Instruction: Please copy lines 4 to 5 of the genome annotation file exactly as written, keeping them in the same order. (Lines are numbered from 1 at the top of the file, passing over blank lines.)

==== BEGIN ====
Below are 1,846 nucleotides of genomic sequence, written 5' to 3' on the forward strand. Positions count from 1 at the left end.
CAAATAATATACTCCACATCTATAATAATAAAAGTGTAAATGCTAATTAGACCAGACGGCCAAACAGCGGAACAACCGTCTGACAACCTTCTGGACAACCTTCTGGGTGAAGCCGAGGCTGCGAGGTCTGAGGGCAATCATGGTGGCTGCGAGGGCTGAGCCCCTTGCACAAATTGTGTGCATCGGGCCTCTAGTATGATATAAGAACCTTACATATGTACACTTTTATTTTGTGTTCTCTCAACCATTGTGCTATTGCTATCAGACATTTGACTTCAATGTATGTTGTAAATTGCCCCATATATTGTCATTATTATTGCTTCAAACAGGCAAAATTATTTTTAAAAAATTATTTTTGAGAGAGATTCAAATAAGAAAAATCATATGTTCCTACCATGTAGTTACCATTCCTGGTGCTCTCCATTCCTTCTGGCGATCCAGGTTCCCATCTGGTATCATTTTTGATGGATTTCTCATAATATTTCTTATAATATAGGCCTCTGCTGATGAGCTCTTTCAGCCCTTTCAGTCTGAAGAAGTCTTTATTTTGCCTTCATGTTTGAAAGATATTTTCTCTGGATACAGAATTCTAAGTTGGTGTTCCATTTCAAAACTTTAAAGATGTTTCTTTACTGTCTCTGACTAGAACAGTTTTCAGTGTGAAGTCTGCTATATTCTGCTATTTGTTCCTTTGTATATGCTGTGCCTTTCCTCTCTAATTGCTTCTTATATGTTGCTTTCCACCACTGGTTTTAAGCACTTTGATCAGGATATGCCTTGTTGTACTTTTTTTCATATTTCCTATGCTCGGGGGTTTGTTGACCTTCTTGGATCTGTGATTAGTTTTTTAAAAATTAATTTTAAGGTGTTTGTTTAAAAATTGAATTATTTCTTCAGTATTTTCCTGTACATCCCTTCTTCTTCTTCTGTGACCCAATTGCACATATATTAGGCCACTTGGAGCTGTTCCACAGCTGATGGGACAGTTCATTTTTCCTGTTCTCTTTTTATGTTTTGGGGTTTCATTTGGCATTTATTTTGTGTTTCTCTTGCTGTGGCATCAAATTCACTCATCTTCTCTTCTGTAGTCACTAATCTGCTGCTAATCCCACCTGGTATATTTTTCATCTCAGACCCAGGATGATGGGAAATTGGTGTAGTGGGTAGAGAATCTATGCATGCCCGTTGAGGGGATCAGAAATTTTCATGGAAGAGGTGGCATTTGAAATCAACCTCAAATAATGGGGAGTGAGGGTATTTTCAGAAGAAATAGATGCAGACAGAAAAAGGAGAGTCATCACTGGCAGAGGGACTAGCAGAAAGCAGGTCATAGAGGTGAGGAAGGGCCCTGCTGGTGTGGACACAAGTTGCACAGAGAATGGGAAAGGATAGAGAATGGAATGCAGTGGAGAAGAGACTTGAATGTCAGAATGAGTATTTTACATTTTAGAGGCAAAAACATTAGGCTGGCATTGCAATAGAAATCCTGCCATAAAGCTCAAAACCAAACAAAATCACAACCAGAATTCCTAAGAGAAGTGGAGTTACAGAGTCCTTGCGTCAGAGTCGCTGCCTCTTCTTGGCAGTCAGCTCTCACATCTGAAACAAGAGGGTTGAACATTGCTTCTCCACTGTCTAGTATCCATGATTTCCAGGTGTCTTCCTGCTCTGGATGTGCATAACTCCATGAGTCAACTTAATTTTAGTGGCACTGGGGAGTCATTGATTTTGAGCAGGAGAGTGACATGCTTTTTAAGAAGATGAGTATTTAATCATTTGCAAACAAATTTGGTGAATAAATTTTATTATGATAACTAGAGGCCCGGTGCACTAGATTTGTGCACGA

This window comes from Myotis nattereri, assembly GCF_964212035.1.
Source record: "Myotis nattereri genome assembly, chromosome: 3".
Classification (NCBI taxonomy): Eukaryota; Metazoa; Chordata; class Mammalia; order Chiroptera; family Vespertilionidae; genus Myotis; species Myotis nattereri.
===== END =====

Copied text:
Source record: "Myotis nattereri genome assembly, chromosome: 3".
Classification (NCBI taxonomy): Eukaryota; Metazoa; Chordata; class Mammalia; order Chiroptera; family Vespertilionidae; genus Myotis; species Myotis nattereri.